Friday, September 5


Discovering Identity Through Food

Tupelo Room Barnard Observatory University of Mississippi
6:30 p.m. Wednesday, September 10, 2008

Each year, the SFA in partnership with the Viking Range Corporation, will present the Viking Range Lecture Series featuring writers, chefs, poets, or artists. Each lecturer, using food as a vehicle, will explore a greater understanding of self, community, culture, or art.

In this inaugural year of the lecture series, we are pleased to bring two noteable authors to campus: Bich Minh Nguyen and Monique Truong. Nguyen and Truong will read from their work and will discuss the discovery and exploration of identity through food. Katie McKee, McMullan Associate Professor Southern Studies and associate professor of English, will serve as interlocutor for this discussion.

Bich Minh Nguyen received an MFA in creative writing from the University of Michigan and currently teaches creative nonfiction, fiction, and Asian American Literature at Purdue University. She lives in Chicago and West Lafayette, Indiana, with her husband, Porter Shreve. She is the author of Stealing Buddha's Dinner which received the PEN/Jerard Award from the PEN American Center. The memoir was also recognized as a Chicago Tribune best book of 2007, a Kiriyama Prize notable book and a Book Sense pick. Nguyen writes about growing up in a Vietnamese household in an "All-American" city in the deep 1980s. She shares her often poignant tale of becoming American through junk food, classic children's literature, and 80's pop radio.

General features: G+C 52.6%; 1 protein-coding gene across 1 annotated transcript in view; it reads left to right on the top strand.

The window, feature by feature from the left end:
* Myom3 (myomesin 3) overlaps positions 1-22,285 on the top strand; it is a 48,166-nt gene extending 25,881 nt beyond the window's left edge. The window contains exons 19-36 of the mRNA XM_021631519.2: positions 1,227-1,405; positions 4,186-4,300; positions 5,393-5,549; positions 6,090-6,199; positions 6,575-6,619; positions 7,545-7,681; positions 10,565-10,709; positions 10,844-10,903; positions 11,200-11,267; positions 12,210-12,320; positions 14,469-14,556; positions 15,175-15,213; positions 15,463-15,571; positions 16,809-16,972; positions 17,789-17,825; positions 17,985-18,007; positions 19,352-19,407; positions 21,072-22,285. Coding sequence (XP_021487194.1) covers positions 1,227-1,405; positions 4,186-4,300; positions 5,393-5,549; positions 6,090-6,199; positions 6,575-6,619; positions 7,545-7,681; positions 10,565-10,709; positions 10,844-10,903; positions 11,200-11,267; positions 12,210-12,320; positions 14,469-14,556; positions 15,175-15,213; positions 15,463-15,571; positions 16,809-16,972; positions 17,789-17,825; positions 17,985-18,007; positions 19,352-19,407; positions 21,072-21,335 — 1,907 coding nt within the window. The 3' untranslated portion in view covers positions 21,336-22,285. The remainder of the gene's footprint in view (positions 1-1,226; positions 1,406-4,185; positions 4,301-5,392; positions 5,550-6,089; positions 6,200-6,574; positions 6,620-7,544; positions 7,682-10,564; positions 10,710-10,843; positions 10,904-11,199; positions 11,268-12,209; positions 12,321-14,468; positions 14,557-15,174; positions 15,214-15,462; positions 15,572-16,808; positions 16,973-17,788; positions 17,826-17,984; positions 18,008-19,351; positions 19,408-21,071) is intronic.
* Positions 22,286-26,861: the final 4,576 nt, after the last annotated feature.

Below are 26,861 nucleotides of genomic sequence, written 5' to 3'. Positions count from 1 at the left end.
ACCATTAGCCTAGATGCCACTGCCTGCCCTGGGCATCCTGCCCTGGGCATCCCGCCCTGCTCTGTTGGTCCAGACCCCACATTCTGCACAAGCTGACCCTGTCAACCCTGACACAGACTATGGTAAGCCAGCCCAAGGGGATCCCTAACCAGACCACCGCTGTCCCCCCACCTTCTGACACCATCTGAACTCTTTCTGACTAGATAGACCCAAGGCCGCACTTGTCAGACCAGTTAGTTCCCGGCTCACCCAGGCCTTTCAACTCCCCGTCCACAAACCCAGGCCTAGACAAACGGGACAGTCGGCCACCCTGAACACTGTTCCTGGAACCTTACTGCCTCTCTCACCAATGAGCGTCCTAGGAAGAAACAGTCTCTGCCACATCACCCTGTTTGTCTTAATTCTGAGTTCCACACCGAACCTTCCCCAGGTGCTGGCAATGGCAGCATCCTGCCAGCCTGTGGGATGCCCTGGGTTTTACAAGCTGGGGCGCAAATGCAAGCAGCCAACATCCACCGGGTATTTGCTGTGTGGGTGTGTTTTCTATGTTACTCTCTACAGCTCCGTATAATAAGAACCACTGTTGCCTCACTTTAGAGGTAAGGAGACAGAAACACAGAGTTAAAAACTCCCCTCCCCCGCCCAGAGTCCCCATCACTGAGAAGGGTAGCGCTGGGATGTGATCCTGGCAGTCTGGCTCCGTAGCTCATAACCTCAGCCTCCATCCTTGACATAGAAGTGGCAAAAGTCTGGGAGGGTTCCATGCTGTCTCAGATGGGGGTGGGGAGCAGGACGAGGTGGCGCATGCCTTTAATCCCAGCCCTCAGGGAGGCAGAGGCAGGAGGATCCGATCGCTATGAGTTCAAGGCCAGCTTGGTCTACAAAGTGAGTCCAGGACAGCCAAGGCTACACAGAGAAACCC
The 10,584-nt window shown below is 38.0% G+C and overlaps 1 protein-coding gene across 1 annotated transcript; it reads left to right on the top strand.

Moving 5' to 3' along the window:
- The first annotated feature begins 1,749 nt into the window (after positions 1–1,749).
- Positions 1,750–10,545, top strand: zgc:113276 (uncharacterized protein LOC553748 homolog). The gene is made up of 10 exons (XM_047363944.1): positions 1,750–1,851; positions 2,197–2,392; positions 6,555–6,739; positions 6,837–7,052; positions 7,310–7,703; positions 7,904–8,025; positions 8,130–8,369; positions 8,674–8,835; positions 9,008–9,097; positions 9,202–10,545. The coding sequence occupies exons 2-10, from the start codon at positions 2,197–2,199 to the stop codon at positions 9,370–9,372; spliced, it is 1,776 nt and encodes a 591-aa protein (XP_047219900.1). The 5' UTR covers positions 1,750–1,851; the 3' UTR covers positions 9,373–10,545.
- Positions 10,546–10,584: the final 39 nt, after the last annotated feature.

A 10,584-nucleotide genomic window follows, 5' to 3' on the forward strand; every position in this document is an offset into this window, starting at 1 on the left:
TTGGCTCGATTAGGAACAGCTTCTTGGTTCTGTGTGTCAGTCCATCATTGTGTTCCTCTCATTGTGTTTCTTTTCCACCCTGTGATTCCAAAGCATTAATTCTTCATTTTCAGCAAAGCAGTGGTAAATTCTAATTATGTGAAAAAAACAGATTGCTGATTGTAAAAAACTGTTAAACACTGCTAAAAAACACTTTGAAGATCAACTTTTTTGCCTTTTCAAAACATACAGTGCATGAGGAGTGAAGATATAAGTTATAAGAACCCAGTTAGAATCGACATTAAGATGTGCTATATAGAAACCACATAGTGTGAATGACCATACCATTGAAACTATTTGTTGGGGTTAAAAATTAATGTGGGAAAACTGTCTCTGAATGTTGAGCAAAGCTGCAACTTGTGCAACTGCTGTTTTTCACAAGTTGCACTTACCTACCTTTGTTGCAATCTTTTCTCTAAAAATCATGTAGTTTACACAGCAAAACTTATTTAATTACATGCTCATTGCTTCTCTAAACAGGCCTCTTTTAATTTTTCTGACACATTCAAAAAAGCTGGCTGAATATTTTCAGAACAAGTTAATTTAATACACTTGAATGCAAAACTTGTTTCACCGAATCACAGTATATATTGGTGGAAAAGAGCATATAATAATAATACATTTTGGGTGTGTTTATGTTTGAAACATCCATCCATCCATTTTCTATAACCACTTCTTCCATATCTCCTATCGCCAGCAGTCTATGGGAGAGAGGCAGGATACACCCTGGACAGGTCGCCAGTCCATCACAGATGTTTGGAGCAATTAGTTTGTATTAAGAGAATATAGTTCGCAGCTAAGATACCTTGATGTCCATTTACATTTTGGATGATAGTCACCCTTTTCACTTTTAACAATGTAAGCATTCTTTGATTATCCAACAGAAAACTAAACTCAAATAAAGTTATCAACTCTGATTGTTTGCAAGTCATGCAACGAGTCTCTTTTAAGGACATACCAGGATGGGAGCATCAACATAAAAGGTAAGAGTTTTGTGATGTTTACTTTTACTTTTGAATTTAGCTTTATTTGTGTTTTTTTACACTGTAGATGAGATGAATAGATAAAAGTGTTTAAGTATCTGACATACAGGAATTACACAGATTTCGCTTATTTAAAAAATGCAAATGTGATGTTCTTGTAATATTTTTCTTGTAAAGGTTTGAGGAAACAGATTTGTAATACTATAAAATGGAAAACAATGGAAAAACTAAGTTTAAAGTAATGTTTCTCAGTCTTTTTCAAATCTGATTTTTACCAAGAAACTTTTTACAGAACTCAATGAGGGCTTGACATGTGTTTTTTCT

Monique Truong is coeditor of the anthology Watermark: Vietnamese American Poetry and Prose. The Book of Salt, her first novel, was inspired by a brief mention of an Indochinese cook in The Alice B. Toklas Cook Book. Monique Truong was born in Saigon in 1968 and moved to the United States at age six. She graduated from Yale University and the Columbia University School of Law, going on to specialize in intellectual property. The Book of Salt, a national bestseller, was awarded the 2003 Bard Fiction Prize, the Stonewall Book Award-Barbara Gittings Literature Award, and the Young Lions Fiction Award, among other honors. Granting Truong an Award of Excellence, the Vietnamese American Studies Center at San Francisco State University called her "a pioneer in the field, as an academic, an advocate, and an artist." Truong now lives in Brooklyn, New York.

The SFA Viking Range Lecture series is free and open to the public.